Picked-up pieces from 2nd-quarter review

December, 23, 2013
12/23/13
5:30
PM ET
Picked-up pieces from reviewing the second quarter of the New England Patriots’ 41-7 win against the Ravens:

1. Last week, there were some questions about the Patriots lining cornerback Aqib Talib up on the inside part of the field, perhaps because there was some concern with how well he was running. But our hunch that it was game-plan specific seemed to be confirmed when Talib was back on the outside in this game and was running stride for stride with the likes of Jacoby Jones (incomplete pass, long bomb, 12:45 remaining).

2. Cornerback Kyle Arrington, who played one of his better games of the season, nicely executed a timely corner blitz call from coordinator Matt Patricia to bring down Ravens quarterback Joe Flacco (12:37 remaining). While Arrington deserves credit for making the play, it also looked like a blocking breakdown by the Ravens, who didn’t slide to the right and had three offensive linemen blocking two rushers, allowing Arrington to come off the left side untouched.

[+] EnlargeTom Brady
AP Photo/Gail BurtonTom Brady, center, celebrates with LeGarrette Blount, left, during the Patriots' rout of Baltimore.
3. Rookie left guard Josh Kline drew the illegal hands to the face penalty on defensive tackle Arthur Jones, hanging tough in a one-on-one matchup in his first career start. On the next play, Kline had his hands full with Haloti Ngata, who drove him back and got his hands up to bat down a Tom Brady pass.

4. On the third-and-9 play in which Tom Brady was sacked for the first time (8:38 remaining), the Ravens came with a five-man blitz, and it looked like they won every matchup, even with running back Brandon Bolden staying in as a sixth blocker. A play like that served as a reminder as to why it was so important for the Patriots to be balanced, make a commitment to the running game, and avoid being too pass-happy.

5. Why is Matthew Slater a Pro Bowl special teamer? His tackle on punt returner Jacoby Jones (8:21 remaining) is one example. Slater worked away from a double-team at the line of scrimmage (Chykie Brown/Jeromy Miles) and outran everyone up the middle of the field, located the ball, took a perfect angle and broke down perfectly from a full-sprint to bring down Jones after just 2 yards -- fighting through a stiff-arm. It doesn’t get any better than that. As for his post-tackle celebration, in which he motioned as if he was shoveling dirt multiple times before kicking his leg in the air, Slater said after the game it was a little something special for his guys.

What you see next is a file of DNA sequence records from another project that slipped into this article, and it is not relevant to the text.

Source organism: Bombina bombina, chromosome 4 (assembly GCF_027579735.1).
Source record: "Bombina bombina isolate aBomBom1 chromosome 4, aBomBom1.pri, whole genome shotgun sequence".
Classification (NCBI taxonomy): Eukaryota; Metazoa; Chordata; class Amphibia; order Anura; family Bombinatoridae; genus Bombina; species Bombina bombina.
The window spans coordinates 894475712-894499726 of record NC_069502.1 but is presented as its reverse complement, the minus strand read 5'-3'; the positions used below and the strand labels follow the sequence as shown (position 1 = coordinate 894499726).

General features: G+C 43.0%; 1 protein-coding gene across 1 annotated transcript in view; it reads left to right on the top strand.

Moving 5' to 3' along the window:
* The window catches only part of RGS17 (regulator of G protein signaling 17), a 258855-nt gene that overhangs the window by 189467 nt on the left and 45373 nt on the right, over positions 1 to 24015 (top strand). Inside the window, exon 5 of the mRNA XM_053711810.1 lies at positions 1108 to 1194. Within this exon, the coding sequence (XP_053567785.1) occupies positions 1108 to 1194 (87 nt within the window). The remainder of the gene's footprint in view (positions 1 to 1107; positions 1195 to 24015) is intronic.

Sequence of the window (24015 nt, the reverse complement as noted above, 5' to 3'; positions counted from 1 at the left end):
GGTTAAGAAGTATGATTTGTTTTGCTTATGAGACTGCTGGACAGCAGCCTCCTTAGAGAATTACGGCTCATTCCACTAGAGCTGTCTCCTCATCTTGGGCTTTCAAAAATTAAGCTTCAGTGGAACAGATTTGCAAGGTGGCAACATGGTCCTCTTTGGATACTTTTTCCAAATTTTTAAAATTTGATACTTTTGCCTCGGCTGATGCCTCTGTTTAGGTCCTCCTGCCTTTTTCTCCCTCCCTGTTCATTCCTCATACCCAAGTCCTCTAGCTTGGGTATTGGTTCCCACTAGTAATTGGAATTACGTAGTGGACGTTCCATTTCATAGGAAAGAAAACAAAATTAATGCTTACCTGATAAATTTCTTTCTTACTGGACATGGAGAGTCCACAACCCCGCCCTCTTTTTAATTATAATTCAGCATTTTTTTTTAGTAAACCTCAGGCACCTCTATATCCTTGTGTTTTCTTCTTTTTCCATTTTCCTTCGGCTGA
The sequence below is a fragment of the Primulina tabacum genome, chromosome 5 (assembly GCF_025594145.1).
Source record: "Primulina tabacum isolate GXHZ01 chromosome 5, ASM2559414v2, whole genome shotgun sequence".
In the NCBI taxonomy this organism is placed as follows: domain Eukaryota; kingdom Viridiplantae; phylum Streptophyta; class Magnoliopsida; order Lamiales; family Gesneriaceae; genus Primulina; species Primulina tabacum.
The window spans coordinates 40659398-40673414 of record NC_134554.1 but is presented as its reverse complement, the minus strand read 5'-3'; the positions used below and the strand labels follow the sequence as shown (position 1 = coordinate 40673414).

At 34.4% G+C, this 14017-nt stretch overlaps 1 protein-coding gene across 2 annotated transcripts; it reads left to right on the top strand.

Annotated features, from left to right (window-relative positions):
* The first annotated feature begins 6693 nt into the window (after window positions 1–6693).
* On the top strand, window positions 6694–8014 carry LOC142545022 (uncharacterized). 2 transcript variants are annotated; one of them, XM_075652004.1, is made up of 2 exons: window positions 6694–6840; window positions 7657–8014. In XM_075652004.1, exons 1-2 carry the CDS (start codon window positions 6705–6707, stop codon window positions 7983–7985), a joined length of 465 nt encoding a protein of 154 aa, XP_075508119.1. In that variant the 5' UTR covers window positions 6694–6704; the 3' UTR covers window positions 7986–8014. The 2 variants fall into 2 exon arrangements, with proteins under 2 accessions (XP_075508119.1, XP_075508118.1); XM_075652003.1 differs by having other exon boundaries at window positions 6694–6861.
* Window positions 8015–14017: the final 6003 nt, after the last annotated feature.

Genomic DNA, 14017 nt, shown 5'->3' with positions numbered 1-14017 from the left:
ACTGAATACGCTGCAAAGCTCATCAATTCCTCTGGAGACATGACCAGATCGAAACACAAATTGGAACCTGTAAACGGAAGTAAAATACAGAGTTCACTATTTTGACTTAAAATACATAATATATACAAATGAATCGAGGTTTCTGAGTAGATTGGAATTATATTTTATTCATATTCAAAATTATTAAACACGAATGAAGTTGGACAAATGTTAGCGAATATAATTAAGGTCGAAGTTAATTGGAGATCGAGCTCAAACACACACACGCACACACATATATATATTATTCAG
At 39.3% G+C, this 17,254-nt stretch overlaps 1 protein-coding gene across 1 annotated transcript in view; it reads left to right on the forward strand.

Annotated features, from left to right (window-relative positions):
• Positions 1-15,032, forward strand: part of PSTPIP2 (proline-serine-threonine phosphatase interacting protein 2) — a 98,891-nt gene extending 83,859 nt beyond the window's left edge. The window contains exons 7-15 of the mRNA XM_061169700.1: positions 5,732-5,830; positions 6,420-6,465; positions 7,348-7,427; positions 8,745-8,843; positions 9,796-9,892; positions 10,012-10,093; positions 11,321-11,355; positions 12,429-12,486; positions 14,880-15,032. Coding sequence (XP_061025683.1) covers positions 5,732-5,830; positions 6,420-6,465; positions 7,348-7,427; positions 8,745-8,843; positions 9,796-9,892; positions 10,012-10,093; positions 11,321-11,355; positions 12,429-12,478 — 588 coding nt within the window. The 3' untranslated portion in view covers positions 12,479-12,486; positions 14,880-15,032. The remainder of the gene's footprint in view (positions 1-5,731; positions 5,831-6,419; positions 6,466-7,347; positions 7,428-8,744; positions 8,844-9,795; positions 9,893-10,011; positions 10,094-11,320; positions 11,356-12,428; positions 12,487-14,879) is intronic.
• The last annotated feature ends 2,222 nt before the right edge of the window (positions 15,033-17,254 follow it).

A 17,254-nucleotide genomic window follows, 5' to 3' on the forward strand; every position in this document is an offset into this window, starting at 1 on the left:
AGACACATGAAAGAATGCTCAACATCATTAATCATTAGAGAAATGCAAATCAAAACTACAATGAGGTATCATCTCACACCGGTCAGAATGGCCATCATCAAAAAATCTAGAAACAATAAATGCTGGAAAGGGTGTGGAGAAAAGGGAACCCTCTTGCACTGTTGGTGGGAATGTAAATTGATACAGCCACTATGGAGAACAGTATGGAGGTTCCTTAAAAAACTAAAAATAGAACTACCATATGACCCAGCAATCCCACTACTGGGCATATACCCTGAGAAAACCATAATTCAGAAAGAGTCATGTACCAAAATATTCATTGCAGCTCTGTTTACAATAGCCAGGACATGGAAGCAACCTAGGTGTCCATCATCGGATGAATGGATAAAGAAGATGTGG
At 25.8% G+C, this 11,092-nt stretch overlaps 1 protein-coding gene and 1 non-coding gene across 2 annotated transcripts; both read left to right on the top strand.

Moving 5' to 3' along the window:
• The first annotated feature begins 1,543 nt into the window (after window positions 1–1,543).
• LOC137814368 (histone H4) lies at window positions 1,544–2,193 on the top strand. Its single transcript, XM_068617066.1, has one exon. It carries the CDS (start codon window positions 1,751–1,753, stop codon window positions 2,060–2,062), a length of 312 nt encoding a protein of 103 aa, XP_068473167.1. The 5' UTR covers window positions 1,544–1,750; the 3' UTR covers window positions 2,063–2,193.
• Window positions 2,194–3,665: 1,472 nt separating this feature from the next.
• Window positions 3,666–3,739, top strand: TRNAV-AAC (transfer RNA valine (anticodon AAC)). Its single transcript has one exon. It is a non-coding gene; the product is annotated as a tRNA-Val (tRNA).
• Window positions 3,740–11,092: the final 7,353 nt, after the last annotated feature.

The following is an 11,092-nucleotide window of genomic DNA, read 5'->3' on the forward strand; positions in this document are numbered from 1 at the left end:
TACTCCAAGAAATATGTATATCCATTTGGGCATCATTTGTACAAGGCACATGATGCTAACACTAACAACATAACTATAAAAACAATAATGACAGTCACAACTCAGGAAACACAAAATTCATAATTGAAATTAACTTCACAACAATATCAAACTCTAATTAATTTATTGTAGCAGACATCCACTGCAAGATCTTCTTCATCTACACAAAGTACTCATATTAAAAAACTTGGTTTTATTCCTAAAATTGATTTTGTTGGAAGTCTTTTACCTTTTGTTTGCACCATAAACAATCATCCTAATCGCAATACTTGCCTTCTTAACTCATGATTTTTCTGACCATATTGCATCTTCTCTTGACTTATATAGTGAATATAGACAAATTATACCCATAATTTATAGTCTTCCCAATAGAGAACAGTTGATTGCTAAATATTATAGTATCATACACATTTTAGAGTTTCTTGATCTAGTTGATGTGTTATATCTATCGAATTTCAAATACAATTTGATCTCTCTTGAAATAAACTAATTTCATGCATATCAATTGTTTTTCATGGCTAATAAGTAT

6. Random thought: A little bit of a baptism by fire going on with second-year defensive tackle Sealver Siliga, who hung tough in a tough matchup against right guard Marshal Yanda, one of the better players at his position. One of the things we like about Siliga is that he generally plays with good leverage, holds his ground, and seems to have a little bit of a knack for being able to locate the ball and shed (7:16 remaining, Ray Rice 3-yard run). At 6-foot-2 and 325 pounds, he’s a bigger body who has seemed to seize his extended opportunity in recent weeks.

7. More struggles for right tackle Marcus Cannon, who after missing two blocks in the first quarter, was penalized for a false start and later a hold on Ngata.

8. A good example of Brady checking out of a play and getting the Patriots into a play that had a higher probability for success came on LeGarrette Blount's 9-yard run (1:21 remaining). The Patriots had their two-tight-end package on the field, the Ravens countered with a nickel defense, and that’s a matchup you’d like to think you can win on offense in the running game. Brady called an “alert” and the Patriots powered through the Ravens for a 9-yard gain. So while the zone run was a key part of the Patriots’ ground-based approach, there was also some straight-ahead power.

9. Not quite sure why center Ryan Wendell was penalized for a false start on fourth-and-2 (25 seconds remaining). Wendell bobbed his head, which is allowed, but the umpire seemed to think he was making a movement to induce an offside penalty. But that is usually how the Patriots operate out of the shotgun as part of their communication. On a day when the referees were a bigger part of the action than desired, this penalty was a good example of it.

Mike Reiss

ESPN New England Patriots reporter

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